The Sopranos

The Sopranos: 10 Major Flaws Of The Show That Fans Choose To Ignore

The Sopranos is one of the best-written series in TV history, but even a show of its caliber has some flaws that fans chose to ignore, like these 10.

The Sopranos will definitely go down in television history as a pathbreaker series that paved the way for the post-2010 prestige era of TV. Of course, David Chase and Co. were attempting something one-of-a-kind and nothing like this had been made for TV before.

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Nevertheless, as relevant and timeless as The Sopranos is, it does have its share of flaws and errors. Most of them have escaped even the most observant modern viewer, but if the broader narrative of the show is considered, these glitches seem quite significant.

The Confusing Tone And Genre

Tony Soprano and his crew meet members of the Lupertazzi Crime Family

The creator of The Sopranos, David Chase, had often talked about how he wanted to design a show that was ambiguous in genre since networking companies at that time weren’t keen to work on something like this. “The Sopranos was ambiguous to the point where, to this day, I’m not really sure whether it was a drama or a comedy. It can be both, but people like to reduce it to one or the other,” he said in an interview.

But the show did struggle to find the equilibrium between genres, especially as the tone got grimmer and more complex, and comedic elements started to feel misplaced. It wasn’t an out-and-out drama and neither was it a true-blue dark comedy and so it sometimes struggled to find its niche.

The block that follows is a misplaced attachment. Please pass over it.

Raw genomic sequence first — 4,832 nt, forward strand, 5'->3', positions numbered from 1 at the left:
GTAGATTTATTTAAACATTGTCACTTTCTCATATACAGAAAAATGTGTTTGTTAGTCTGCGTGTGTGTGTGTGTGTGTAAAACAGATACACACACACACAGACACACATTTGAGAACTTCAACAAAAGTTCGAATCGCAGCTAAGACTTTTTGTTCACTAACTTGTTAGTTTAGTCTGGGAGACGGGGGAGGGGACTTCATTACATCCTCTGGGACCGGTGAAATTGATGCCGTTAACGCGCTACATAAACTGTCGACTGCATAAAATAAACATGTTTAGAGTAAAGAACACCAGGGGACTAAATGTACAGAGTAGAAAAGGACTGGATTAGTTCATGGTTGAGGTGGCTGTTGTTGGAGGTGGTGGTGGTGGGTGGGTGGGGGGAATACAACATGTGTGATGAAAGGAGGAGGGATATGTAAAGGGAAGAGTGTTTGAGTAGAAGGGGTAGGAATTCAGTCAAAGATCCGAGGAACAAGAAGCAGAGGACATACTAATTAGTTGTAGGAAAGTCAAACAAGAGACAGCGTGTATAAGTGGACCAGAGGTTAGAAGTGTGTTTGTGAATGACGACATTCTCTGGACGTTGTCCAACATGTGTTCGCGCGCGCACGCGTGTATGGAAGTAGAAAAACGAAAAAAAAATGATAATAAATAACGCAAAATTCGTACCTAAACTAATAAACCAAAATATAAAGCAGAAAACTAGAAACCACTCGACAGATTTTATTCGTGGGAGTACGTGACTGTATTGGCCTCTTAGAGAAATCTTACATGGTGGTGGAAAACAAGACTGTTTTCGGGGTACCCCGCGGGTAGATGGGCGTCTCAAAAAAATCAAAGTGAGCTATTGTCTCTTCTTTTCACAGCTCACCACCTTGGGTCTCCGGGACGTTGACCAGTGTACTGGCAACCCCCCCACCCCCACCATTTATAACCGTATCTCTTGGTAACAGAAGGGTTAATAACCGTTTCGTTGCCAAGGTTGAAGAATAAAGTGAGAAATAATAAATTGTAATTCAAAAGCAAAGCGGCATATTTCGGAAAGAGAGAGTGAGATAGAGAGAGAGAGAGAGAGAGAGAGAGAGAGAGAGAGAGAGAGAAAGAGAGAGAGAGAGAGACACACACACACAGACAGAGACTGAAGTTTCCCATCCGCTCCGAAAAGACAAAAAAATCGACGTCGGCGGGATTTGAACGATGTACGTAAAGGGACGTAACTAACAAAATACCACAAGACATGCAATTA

Junior’s Inconsistent Age

Tony and Junior in The Sopranos.

Junior’s year of birth is revealed in the third season of the show to be 1929, which means he would be in his 70s when the show premiered. But in season 5, the headstone of Junior’s younger brother, Johnny Boy, shows Junior’s birth year to be 1924.

Moreover, in the second season, Junior’s lawyer, Harold, tells a judge that Junior had fought in the Second World War. But if Junior was born in 1929, he would be in 16 years old in 1945 when the war ended, and one had to be at least 18 to enlist. While sometimes boys lied about their age in order to enlist, this is nonetheless an inconsistency in the writing.

Tony’s Gambling Addiction Storyline Felt Strange

Tony Soprano in a white bath robe

The Sopranos offered a keen look into male mental health, something that to this day has not found enough space in pop culture. The show’s approach to the human psyche, in general, was rich and nuanced and the mafia background only made the observations grittier and earthy. But in the final season, when Tony starts struggling with his gambling addiction, some fans felt that it comes across as somewhat ill-crafted and unfulfilling as an arc.

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When one thinks about everything Tony has gone through and the odds he has beaten throughout the course of the show, it seemed strange that he would be completely undone by a gambling problem. It’s not unrealistic, since it’s obviously a real issue, it’s more that it was allowed to escalate quite randomly without much context.

The Flashbacks

Jackie Aprile Jr in a white tee and plaid shirt in The Sopranos

For a show that was so incredibly detailed, the flashback sequences in The Sopranos were somewhat sloppy in terms of their art direction and costuming. The Christmas episode in season 3, “To Save Us All From Satan’s Power” takes the viewers back six years and the costume department only uses minimal and basic visual cues, like stereotypical retro clothing and a toupee for Tony and his gang, which does look somewhat lazy.

What’s worse, Jackie Aprile Jr. (Jason Cerbone) who was playing his teenage self, looked the same and also had the same mannerisms, even as a teen.

Devin’s Weird Arc

AJ Sopranos in a dark jacket at Devin's mansion facing Devin in a blue sweatshirt and lavender shawl The Sopranos